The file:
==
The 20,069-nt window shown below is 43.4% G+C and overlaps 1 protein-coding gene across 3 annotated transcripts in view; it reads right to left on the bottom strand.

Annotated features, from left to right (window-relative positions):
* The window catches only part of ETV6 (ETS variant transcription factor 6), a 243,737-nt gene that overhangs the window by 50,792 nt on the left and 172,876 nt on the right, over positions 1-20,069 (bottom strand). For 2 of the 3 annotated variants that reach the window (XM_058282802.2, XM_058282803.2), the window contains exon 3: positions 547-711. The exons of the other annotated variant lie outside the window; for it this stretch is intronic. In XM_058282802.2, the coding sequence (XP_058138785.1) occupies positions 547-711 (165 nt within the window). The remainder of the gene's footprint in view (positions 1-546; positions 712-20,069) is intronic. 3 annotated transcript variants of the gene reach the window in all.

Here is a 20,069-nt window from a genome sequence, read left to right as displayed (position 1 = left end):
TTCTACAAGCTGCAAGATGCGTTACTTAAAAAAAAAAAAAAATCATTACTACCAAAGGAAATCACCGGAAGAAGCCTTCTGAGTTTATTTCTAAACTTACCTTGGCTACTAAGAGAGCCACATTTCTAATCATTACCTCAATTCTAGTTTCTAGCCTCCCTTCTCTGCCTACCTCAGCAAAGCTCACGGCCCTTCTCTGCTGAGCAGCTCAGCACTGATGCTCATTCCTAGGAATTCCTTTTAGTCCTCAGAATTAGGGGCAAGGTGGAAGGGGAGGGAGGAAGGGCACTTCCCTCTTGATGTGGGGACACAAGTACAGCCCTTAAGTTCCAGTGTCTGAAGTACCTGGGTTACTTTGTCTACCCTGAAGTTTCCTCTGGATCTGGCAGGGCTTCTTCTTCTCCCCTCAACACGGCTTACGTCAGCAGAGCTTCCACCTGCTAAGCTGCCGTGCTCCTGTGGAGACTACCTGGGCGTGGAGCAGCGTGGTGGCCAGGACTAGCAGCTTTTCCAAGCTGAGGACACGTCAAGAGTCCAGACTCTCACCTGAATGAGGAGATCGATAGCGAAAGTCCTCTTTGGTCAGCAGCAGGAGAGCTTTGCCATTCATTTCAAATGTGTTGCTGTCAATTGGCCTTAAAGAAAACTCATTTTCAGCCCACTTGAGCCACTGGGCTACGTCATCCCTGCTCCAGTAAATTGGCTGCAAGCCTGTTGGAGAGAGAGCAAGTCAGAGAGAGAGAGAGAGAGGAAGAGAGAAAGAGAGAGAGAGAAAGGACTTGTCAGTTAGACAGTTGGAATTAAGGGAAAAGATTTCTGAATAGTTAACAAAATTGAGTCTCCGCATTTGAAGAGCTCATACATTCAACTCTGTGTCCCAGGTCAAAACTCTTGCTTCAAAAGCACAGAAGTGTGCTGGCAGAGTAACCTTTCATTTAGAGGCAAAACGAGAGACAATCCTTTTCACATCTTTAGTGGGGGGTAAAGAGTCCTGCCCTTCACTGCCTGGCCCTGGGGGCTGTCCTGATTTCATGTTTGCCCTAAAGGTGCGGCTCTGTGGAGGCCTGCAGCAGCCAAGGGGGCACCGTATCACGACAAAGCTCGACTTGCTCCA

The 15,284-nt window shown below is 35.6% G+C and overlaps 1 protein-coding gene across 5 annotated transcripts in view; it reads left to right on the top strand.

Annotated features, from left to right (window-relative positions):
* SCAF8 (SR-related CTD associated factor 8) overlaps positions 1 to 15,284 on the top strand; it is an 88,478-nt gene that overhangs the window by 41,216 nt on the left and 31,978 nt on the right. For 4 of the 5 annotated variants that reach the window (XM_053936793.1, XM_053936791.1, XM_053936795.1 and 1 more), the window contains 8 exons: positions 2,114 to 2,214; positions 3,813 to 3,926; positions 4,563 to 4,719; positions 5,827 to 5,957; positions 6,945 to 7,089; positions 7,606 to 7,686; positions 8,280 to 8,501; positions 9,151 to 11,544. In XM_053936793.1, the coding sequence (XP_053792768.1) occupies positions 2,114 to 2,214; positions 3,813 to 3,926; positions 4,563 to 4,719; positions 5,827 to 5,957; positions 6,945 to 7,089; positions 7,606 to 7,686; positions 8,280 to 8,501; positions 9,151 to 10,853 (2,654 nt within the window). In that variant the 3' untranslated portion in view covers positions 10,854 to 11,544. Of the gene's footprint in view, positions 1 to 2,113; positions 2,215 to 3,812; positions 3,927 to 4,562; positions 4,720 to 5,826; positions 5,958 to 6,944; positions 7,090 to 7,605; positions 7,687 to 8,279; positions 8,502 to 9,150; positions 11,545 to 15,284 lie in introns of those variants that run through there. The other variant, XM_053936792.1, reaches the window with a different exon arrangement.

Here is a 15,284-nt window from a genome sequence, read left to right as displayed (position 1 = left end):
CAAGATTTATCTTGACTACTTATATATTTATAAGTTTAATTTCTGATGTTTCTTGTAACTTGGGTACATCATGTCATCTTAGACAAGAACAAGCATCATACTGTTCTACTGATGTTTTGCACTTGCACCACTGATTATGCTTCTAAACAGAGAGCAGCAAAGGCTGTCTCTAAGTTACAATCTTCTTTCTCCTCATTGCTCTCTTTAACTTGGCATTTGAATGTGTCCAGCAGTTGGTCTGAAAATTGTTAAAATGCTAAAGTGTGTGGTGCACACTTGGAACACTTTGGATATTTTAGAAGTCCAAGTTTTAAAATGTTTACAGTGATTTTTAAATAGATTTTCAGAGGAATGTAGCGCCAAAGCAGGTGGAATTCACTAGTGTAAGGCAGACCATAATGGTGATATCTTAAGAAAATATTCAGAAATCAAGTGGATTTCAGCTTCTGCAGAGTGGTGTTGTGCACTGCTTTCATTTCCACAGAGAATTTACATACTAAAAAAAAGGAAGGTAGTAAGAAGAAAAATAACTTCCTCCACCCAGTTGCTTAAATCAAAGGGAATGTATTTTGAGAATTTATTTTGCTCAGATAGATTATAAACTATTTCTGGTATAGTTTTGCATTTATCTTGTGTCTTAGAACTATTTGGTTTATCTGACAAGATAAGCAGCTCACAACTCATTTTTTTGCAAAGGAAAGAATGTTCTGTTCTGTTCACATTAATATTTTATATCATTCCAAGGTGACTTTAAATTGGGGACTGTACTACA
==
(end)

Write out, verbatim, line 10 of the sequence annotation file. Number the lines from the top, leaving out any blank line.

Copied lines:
CAAGATTTATCTTGACTACTTATATATTTATAAGTTTAATTTCTGATGTTTCTTGTAACTTGGGTACATCATGTCATCTTAGACAAGAACAAGCATCATACTGTTCTACTGATGTTTTGCACTTGCACCACTGATTATGCTTCTAAACAGAGAGCAGCAAAGGCTGTCTCTAAGTTACAATCTTCTTTCTCCTCATTGCTCTCTTTAACTTGGCATTTGAATGTGTCCAGCAGTTGGTCTGAAAATTGTTAAAATGCTAAAGTGTGTGGTGCACACTTGGAACACTTTGGATATTTTAGAAGTCCAAGTTTTAAAATGTTTACAGTGATTTTTAAATAGATTTTCAGAGGAATGTAGCGCCAAAGCAGGTGGAATTCACTAGTGTAAGGCAGACCATAATGGTGATATCTTAAGAAAATATTCAGAAATCAAGTGGATTTCAGCTTCTGCAGAGTGGTGTTGTGCACTGCTTTCATTTCCACAGAGAATTTACATACTAAAAAAAAGGAAGGTAGTAAGAAGAAAAATAACTTCCTCCACCCAGTTGCTTAAATCAAAGGGAATGTATTTTGAGAATTTATTTTGCTCAGATAGATTATAAACTATTTCTGGTATAGTTTTGCATTTATCTTGTGTCTTAGAACTATTTGGTTTATCTGACAAGATAAGCAGCTCACAACTCATTTTTTTGCAAAGGAAAGAATGTTCTGTTCTGTTCACATTAATATTTTATATCATTCCAAGGTGACTTTAAATTGGGGACTGTACTACA